• How they’re similar: Both business models and business plans include overarching information about how a company plans to operate, including components such as distribution channels and management structure.
  • How they’re different: Business models explain the fundamental structure of a company, such as how it plans to create and deliver value to customers, while business plans get into the actionable details of how to achieve a company’s operational goals.


  • How they’re similar: Business models and business plans are used to outline the goals, strategies, and operations of a business.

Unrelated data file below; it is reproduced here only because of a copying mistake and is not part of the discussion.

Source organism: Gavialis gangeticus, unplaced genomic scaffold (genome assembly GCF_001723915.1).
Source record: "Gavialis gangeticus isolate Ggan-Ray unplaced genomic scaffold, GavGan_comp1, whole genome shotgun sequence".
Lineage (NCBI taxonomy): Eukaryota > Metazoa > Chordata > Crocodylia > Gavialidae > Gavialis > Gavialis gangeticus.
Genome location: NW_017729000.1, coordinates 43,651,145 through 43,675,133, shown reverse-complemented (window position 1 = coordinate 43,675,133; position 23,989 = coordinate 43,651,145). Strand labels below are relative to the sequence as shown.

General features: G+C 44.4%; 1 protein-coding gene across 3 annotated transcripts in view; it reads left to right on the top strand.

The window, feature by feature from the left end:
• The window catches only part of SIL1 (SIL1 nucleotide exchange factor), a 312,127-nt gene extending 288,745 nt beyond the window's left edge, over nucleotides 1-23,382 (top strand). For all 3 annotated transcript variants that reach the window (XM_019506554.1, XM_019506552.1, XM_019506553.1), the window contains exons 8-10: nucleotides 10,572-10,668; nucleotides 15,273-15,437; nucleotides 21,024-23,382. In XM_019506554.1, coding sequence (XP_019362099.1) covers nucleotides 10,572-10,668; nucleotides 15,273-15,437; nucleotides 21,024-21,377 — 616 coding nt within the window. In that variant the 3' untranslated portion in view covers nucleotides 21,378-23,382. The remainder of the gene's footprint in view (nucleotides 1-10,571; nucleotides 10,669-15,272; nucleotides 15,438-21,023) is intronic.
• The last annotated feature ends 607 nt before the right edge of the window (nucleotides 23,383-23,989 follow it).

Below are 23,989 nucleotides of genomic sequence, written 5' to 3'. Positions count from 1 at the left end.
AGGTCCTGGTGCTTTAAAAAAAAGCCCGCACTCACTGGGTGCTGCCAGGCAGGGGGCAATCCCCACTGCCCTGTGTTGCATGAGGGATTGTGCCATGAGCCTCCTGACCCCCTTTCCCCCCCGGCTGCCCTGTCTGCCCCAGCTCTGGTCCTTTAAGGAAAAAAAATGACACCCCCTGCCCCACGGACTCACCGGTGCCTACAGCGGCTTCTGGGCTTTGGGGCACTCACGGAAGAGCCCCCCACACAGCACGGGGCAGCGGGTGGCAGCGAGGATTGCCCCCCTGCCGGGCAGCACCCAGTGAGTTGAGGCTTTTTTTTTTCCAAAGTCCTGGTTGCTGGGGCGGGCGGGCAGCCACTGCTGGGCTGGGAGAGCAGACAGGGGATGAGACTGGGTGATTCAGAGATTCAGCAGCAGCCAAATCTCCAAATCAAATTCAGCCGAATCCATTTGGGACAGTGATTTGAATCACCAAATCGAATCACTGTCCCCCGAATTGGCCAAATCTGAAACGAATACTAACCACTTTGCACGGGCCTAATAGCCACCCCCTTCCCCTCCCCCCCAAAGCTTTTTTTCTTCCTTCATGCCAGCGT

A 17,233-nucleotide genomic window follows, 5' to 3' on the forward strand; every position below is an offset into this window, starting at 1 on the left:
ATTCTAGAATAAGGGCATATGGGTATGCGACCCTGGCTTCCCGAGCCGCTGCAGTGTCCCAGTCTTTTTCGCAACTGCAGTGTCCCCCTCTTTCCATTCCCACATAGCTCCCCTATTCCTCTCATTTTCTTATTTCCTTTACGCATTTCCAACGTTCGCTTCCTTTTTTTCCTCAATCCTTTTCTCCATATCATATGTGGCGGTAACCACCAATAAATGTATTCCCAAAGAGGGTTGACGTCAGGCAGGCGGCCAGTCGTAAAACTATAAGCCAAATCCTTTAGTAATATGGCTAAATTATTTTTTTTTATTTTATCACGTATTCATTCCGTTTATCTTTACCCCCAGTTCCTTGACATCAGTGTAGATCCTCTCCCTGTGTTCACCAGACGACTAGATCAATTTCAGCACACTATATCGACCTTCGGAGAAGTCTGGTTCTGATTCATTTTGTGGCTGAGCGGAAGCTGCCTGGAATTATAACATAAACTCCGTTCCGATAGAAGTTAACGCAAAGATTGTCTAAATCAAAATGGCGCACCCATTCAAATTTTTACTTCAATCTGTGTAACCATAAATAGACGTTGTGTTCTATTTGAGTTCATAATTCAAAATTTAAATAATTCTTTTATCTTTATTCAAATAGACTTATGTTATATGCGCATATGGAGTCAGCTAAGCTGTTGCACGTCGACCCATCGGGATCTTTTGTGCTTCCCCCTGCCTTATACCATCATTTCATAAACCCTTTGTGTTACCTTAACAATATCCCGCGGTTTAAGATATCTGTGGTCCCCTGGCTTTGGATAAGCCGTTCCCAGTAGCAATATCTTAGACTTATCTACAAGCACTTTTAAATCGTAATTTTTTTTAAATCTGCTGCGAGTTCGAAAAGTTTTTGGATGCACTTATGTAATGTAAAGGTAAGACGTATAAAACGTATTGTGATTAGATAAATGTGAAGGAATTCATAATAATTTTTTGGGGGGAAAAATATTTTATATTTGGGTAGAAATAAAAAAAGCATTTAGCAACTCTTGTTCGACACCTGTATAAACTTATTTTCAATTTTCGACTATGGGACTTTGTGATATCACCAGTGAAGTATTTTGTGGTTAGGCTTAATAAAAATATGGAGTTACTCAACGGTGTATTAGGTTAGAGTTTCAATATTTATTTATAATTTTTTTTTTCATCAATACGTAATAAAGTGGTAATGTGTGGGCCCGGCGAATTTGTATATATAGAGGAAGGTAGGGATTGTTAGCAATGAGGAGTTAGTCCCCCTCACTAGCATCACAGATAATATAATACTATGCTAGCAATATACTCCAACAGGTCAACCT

• How they’re different: A business plan generally incorporates a business model, explaining how the model should be implemented and executed to achieve the business's goals.

4 examples of business models

  1. Brick-and-mortar
  2. Direct to consumer
  3. Subscription
  4. Freemium

There are dozens of different templates that you, as a business owner, can draw from when building out your operation. Here are four examples of basic business models:

1. Brick-and-mortar

One of the most common retail business models, brick-and-mortar, includes a traditional physical storefront (or a pop-up shop) selling either business to business (B2B), in the form of wholesale goods, or business-to-consumer (B2C). Although overhead such as rent is a consideration in this model, physical locations offer the competitive advantage of tapping in-person customers and building brand awareness through exposure.

2. Direct to consumer